School: the point is to learn, not earn
The proposal to value school subjects according to their contribution to people’s future incomes is breathtakingly philistine.
A new private members bill in the House of Commons will propose a plan to encourage school pupils to choose GCSE and A-level subjects based on their potential to increase future earnings. The bill, proposed by Conservative MP Andrew Selous, aims to ‘help young people choose the right subjects’. The scheme will use information from tax returns to link the incomes of people currently in the workforce with the subjects that they studied at school. The data will then be published online. The plan is receiving support from across the coalition government.
It seems that Selous, and the government in general, have a very narrow view of what constitutes ‘the right subjects’. Subjects such as Latin are both academic and challenging, yet have little relevance to most people’s future careers. This does not mean that the study of Latin is not in itself worthwhile. Academic subjects should be pushed by schools precisely because they are a challenge not in spite of being one. The fact that some academic courses may lead to higher future earnings should be viewed as a happy coincidence and nothing more.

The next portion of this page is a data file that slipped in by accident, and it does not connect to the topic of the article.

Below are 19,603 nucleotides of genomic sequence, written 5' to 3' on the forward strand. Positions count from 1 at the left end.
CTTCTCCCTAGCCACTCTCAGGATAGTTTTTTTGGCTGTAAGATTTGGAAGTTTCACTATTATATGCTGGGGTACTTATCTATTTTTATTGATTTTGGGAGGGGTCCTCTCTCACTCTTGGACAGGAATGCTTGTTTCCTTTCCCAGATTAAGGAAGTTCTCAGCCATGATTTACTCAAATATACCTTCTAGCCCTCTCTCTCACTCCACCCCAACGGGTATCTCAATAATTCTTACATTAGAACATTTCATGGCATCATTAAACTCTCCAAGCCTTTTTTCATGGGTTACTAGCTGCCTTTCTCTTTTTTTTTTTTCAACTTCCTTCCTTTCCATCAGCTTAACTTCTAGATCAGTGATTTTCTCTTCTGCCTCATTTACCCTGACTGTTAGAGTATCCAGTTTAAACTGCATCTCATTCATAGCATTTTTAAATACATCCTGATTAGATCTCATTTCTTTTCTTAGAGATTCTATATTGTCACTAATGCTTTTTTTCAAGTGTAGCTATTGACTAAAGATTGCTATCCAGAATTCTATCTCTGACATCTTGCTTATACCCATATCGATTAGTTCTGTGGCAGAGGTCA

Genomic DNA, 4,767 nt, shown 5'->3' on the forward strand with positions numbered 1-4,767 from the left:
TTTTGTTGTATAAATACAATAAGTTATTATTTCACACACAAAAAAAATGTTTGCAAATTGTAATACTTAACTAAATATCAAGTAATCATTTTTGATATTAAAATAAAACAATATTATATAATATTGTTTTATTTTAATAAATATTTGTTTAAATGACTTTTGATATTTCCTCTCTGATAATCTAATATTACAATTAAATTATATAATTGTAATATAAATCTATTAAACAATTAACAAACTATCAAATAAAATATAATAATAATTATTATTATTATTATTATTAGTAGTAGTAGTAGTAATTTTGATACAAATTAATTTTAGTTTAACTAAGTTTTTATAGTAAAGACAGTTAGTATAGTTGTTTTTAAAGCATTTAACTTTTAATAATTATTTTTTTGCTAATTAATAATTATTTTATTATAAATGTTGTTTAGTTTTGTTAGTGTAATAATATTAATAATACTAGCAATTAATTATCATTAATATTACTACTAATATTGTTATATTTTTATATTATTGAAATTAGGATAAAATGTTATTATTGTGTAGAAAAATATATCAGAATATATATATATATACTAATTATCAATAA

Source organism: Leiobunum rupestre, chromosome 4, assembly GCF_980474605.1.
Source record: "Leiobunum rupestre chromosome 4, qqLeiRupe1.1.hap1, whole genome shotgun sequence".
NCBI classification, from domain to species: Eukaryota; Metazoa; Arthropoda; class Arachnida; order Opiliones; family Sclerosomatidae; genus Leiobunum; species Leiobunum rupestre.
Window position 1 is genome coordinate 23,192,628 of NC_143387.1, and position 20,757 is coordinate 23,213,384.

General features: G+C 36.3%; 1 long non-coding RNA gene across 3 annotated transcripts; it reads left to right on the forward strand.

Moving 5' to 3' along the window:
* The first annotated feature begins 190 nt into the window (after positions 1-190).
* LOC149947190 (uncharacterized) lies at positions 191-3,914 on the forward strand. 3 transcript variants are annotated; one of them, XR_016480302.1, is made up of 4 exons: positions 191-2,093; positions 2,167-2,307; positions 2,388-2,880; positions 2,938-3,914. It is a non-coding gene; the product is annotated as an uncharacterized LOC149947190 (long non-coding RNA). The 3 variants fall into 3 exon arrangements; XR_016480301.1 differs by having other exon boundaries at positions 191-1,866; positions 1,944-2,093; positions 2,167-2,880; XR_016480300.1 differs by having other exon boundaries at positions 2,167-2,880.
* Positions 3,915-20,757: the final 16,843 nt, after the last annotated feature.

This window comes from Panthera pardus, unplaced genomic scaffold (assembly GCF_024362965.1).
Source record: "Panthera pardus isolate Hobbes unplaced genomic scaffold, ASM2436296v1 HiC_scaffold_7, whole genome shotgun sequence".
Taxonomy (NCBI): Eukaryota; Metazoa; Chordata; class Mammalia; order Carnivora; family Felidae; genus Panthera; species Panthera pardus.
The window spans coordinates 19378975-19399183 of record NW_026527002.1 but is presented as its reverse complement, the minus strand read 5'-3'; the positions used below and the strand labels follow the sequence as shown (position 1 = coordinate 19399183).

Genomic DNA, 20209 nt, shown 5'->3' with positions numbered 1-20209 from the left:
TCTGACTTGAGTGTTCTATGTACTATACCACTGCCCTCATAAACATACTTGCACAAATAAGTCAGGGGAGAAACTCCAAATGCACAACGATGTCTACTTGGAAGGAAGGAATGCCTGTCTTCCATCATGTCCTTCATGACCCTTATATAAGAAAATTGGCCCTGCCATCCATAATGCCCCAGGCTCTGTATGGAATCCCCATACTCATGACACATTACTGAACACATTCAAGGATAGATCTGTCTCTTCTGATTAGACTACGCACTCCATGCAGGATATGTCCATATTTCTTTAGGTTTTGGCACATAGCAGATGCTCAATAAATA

The bill follows a move by the Department for Education last week which will prevent pupils from dropping English and Maths until they have achieved a satisfactory grade at GCSE. Such a move is to be welcomed, not because proficiency in these subjects will allow people to make more money, but because these subjects have an inherent value that pupils must grasp before going out into the world.
It would be naive to suggest that a person’s subject choices are never informed by the career they intend to pursue and, ultimately, by their potential future incomes. However, the education system should not pander to this by portraying certain subjects as being more relevant to a student’s future prospects than others. This is not to say that all subjects are of equal value to students, merely that using potential future earnings as the metric to measure that value is wrong. Pupils will already be aware of the subjects they must study to become a doctor or an engineer and that these professions will probably make them a lot of money.
The contempt for the idea of the intrinsic value of education for its own sake was best summed up by schools minister David Laws: ‘Information on the earning power of different courses and subjects is vital for young people.’ No, David, it isn’t.
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